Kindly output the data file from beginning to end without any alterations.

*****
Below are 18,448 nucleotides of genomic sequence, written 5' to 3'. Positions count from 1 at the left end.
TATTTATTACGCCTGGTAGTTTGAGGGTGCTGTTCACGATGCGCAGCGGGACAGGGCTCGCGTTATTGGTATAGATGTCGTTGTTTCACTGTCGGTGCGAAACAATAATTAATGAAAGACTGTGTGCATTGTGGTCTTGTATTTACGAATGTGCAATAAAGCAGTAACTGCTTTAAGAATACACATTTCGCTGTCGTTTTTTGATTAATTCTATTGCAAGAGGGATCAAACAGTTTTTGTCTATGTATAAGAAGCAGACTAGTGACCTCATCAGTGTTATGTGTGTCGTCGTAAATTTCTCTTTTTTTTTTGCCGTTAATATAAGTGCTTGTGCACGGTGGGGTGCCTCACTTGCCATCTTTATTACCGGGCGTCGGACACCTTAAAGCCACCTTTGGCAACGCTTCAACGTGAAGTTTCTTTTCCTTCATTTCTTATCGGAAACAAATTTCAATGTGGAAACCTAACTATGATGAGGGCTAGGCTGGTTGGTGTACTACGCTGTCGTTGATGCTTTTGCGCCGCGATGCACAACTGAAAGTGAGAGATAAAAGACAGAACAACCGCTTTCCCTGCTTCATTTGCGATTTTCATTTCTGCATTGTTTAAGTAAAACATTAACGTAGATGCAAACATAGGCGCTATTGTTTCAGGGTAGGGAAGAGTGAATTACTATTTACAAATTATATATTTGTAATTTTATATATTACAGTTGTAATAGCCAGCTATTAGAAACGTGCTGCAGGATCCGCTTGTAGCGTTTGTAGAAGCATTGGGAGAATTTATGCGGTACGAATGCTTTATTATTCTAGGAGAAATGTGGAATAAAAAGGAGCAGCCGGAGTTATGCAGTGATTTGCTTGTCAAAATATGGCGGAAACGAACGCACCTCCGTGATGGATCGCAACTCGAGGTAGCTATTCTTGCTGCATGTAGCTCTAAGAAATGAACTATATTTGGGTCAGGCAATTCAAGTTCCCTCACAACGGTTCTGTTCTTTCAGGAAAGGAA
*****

Below are 18,448 nucleotides of genomic sequence, written 5' to 3'. Positions count from 1 at the left end.
TATTTATTACGCCTGGTAGTTTGAGGGTGCTGTTCACGATGCGCAGCGGGACAGGGCTCGCGTTATTGGTATAGATGTCGTTGTTTCACTGTCGGTGCGAAACAATAATTAATGAAAGACTGTGTGCATTGTGGTCTTGTATTTACGAATGTGCAATAAAGCAGTAACTGCTTTAAGAATACACATTTCGCTGTCGTTTTTTGATTAATTCTATTGCAAGAGGGATCAAACAGTTTTTGTCTATGTATAAGAAGCAGACTAGTGACCTCATCAGTGTTATGTGTGTCGTCGTAAATTTCTCTTTTTTTTTTGCCGTTAATATAAGTGCTTGTGCACGGTGGGGTGCCTCACTTGCCATCTTTATTACCGGGCGTCGGACACCTTAAAGCCACCTTTGGCAACGCTTCAACGTGAAGTTTCTTTTCCTTCATTTCTTATCGGAAACAAATTTCAATGTGGAAACCTAACTATGATGAGGGCTAGGCTGGTTGGTGTACTACGCTGTCGTTGATGCTTTTGCGCCGCGATGCACAACTGAAAGTGAGAGATAAAAGACAGAACAACCGCTTTCCCTGCTTCATTTGCGATTTTCATTTCTGCATTGTTTAAGTAAAACATTAACGTAGATGCAAACATAGGCGCTATTGTTTCAGGGTAGGGAAGAGTGAATTACTATTTACAAATTATATATTTGTAATTTTATATATTACAGTTGTAATAGCCAGCTATTAGAAACGTGCTGCAGGATCCGCTTGTAGCGTTTGTAGAAGCATTGGGAGAATTTATGCGGTACGAATGCTTTATTATTCTAGGAGAAATGTGGAATAAAAAGGAGCAGCCGGAGTTATGCAGTGATTTGCTTGTCAAAATATGGCGGAAACGAACGCACCTCCGTGATGGATCGCAACTCGAGGTAGCTATTCTTGCTGCATGTAGCTCTAAGAAATGAACTATATTTGGGTCAGGCAATTCAAGTTCCCTCACAACGGTTCTGTTCTTTCAGGAAAGGAA